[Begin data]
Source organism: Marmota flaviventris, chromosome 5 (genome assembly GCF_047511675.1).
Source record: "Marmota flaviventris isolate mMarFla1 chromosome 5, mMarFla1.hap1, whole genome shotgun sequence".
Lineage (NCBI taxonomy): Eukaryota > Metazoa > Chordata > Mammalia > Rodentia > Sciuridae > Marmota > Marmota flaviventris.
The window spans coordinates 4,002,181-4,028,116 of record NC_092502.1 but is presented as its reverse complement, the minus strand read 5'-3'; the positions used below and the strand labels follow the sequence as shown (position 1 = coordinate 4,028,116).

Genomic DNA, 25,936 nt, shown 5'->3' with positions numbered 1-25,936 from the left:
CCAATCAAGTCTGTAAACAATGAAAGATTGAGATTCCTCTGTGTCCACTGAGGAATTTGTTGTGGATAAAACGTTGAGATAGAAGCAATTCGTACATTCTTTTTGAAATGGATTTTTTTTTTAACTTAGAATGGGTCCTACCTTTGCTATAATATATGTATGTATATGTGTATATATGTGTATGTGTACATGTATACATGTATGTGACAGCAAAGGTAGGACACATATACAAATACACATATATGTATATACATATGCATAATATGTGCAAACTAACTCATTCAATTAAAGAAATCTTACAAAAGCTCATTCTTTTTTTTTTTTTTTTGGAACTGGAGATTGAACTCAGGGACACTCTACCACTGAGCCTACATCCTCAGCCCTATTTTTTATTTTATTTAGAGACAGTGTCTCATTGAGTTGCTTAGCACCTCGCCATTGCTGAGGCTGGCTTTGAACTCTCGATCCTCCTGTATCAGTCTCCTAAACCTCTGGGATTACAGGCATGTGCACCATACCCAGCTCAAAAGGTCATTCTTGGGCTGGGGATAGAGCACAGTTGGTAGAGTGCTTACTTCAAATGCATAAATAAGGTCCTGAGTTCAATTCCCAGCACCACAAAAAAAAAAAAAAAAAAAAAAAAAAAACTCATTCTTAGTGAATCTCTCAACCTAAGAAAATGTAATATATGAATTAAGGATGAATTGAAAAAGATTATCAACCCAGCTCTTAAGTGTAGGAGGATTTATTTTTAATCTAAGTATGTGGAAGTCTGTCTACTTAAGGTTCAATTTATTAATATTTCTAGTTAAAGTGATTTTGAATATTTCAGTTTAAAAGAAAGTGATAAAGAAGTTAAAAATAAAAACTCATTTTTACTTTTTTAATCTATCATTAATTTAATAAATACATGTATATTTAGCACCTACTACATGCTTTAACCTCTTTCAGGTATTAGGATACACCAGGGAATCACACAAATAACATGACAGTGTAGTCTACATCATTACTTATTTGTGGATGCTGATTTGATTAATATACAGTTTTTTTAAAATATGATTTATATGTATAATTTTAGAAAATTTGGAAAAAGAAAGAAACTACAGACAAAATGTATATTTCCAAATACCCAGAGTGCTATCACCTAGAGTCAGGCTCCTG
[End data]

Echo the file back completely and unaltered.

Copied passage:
Source organism: Marmota flaviventris, chromosome 5 (genome assembly GCF_047511675.1).
Source record: "Marmota flaviventris isolate mMarFla1 chromosome 5, mMarFla1.hap1, whole genome shotgun sequence".
Lineage (NCBI taxonomy): Eukaryota > Metazoa > Chordata > Mammalia > Rodentia > Sciuridae > Marmota > Marmota flaviventris.
The window spans coordinates 4,002,181-4,028,116 of record NC_092502.1 but is presented as its reverse complement, the minus strand read 5'-3'; the positions used below and the strand labels follow the sequence as shown (position 1 = coordinate 4,028,116).

Genomic DNA, 25,936 nt, shown 5'->3' with positions numbered 1-25,936 from the left:
CCAATCAAGTCTGTAAACAATGAAAGATTGAGATTCCTCTGTGTCCACTGAGGAATTTGTTGTGGATAAAACGTTGAGATAGAAGCAATTCGTACATTCTTTTTGAAATGGATTTTTTTTTTAACTTAGAATGGGTCCTACCTTTGCTATAATATATGTATGTATATGTGTATATATGTGTATGTGTACATGTATACATGTATGTGACAGCAAAGGTAGGACACATATACAAATACACATATATGTATATACATATGCATAATATGTGCAAACTAACTCATTCAATTAAAGAAATCTTACAAAAGCTCATTCTTTTTTTTTTTTTTTTGGAACTGGAGATTGAACTCAGGGACACTCTACCACTGAGCCTACATCCTCAGCCCTATTTTTTATTTTATTTAGAGACAGTGTCTCATTGAGTTGCTTAGCACCTCGCCATTGCTGAGGCTGGCTTTGAACTCTCGATCCTCCTGTATCAGTCTCCTAAACCTCTGGGATTACAGGCATGTGCACCATACCCAGCTCAAAAGGTCATTCTTGGGCTGGGGATAGAGCACAGTTGGTAGAGTGCTTACTTCAAATGCATAAATAAGGTCCTGAGTTCAATTCCCAGCACCACAAAAAAAAAAAAAAAAAAAAAAAAAAAACTCATTCTTAGTGAATCTCTCAACCTAAGAAAATGTAATATATGAATTAAGGATGAATTGAAAAAGATTATCAACCCAGCTCTTAAGTGTAGGAGGATTTATTTTTAATCTAAGTATGTGGAAGTCTGTCTACTTAAGGTTCAATTTATTAATATTTCTAGTTAAAGTGATTTTGAATATTTCAGTTTAAAAGAAAGTGATAAAGAAGTTAAAAATAAAAACTCATTTTTACTTTTTTAATCTATCATTAATTTAATAAATACATGTATATTTAGCACCTACTACATGCTTTAACCTCTTTCAGGTATTAGGATACACCAGGGAATCACACAAATAACATGACAGTGTAGTCTACATCATTACTTATTTGTGGATGCTGATTTGATTAATATACAGTTTTTTTAAAATATGATTTATATGTATAATTTTAGAAAATTTGGAAAAAGAAAGAAACTACAGACAAAATGTATATTTCCAAATACCCAGAGTGCTATCACCTAGAGTCAGGCTCCTG